Is this an Occasion of Divine Punishment?

Cardinal Bassetti

It’s certainly a fair question; plagues as a means of God’s judgement are well attested in scripture. When asked, however, many of our leaders in the Church have categorically denied that the pandemic is a punishment. How do they know? Apparently, it’s because God no longer punishes. Some examples:

Cardinal Gualtiero Bassetti, president of the Italian Bishops Conference (who was later infected with the virus):

If we thought of this situation as a punishment from God, we would betray the very essence of the gospel.

German Archbishop Ludwig Schick:

To call coronavirus as god’s punishment is cynical and incompatible with Jesus’ message.

Cardinal Ravasi:

I believe that this situation will lead to a change in convictions. Let us also hope that the fundamentalists will leave their theory that the pandemic is due to punishment from God or revenge.

Cardinal Angelo Scola:

Divine punishment does not exist.

Cardinal dos Santos Marto

The most remarkable comment came from the bishop of Fatima, Cardinal Antonio dos Santos Marto. Though the apparition of Mary in Fatima was primarily a warning of divine punishment, when asked about the pandemic he responded,

This is not Christian. Only those who do not have in their minds or hearts the true image of the God of Love and Mercy revealed in Christ, through ignorance, sectarian fanaticism or madness. 

Church historian Roberto de Mattei has commented on these denials, and regards them as proof of divine punishment:

In reality, thinking that God does not send scourges makes someone not a pagan but an atheist. The fact that this is exactly what many bishops throughout the world think means that the Catholic episcopate throughout the world is immersed in atheism. And this is a sign of a divine chastisement that is already under way.

Scripture reminds that God has providence over all things; it doesn’t provide a quick answer but can at least help us to understand the question:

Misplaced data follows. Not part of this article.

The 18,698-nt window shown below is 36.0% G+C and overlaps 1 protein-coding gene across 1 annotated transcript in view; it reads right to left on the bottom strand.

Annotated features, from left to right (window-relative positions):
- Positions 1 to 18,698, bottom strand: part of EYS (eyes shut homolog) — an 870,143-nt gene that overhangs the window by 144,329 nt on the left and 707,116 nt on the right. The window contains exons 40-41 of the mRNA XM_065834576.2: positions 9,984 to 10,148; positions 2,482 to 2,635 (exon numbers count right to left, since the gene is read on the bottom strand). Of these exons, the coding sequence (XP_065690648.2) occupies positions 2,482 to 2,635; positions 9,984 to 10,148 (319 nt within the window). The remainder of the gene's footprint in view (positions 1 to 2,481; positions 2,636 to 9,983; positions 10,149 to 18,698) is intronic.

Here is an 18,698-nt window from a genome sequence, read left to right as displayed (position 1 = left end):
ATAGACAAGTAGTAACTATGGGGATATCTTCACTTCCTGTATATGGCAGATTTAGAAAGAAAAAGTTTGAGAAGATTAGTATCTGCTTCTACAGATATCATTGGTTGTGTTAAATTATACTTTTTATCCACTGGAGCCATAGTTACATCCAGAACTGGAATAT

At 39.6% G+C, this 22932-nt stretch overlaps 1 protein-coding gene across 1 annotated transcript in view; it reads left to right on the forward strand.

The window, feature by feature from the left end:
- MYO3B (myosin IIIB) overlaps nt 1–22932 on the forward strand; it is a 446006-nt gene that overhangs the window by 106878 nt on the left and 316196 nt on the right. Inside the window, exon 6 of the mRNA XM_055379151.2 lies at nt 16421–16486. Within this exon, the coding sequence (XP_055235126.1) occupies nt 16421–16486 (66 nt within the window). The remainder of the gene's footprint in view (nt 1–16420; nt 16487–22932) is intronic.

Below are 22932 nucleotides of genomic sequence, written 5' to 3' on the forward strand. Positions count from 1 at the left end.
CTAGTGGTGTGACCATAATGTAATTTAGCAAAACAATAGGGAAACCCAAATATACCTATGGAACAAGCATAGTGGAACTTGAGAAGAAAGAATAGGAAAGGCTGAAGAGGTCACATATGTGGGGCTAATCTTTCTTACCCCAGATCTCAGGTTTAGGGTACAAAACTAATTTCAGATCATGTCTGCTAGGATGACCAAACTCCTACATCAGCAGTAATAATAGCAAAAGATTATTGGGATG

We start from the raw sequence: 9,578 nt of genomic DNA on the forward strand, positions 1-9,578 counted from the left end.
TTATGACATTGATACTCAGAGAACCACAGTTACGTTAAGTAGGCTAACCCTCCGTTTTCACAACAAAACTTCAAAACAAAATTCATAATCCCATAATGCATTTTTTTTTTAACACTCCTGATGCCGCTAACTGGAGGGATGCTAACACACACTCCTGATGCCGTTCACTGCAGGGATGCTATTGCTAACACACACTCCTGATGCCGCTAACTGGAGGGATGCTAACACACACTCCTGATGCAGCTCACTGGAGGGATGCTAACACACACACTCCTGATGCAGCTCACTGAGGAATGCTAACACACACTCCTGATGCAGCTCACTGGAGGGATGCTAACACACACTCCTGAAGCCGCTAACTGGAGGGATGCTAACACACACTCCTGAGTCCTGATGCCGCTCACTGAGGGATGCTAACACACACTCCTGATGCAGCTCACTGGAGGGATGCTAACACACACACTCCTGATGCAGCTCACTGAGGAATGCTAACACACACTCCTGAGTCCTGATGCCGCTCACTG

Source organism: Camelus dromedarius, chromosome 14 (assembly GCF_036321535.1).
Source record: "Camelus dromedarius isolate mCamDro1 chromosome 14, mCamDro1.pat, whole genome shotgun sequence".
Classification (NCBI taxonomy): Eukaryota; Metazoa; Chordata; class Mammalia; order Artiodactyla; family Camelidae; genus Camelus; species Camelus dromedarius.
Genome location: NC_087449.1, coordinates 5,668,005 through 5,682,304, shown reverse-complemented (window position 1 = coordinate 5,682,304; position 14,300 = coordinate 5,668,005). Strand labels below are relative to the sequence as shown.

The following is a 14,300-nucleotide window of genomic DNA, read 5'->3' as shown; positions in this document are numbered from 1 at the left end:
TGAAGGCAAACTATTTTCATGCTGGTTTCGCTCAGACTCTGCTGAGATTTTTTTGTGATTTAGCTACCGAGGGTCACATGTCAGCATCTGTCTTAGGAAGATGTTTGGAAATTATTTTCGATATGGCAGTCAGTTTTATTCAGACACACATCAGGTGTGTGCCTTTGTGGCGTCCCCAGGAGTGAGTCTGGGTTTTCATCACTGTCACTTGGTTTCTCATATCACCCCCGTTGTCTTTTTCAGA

Good and evil, life and death, poverty and riches—all are from the LORD (Sirach 11:4).

…I am God, there is none like me. At the beginning I declare the outcome; from of old, things not yet done. I say that my plan shall stand, I accomplish my every desire (Isaiah 46:5;9-10).

Perhaps we should use the word “discipline” rather than “punishment”. As Christians, when we endure hardships we can remain hopeful:

Endure your trials as “discipline”; God treats you as sons. For what “son” is there whom his father does not discipline? (Hebrews 12:7).

Msgr. Charles Pope believed that the Church was experiencing a chastisement months before the outbreak of the pandemic, writing in Sept. 2019,

One thing is clear to me: we are under a period of pruning and punishment for our sins. Ten years ago, I had no idea the rot was so deep. It is so much worse than I ever thought then, and I am convinced we are going to see a lot more exposed in the next few years.

God has a greater purpose in having allowed the virus from Wuhan, China to spread internationally, perhaps to impel the beginning of a spiritual revival. Msgr. Pope poignantly concluded,

…Here in this chapel, in the Eucharistic Presence of the Groom, I await the renewal He will surely bring. I am aware that more purification may be needed first, and so I wait, I sigh, and I accept my share in the purifications.

…rjt

Why Did Jesus Choose the Title ‘Son of Man’?

“Son of Man” was a common expression in the Old Testament for “man” or “mankind”, rendered either ben-enosh [“son of man”] or ben-adam [“son of Adam”]. It was the phrase with which God addressed the prophet Ezekiel over 90 times:

Continue reading “Why Did Jesus Choose the Title ‘Son of Man’?”

4 Consequences of the Pandemic that Will Impact the Church

Atrophy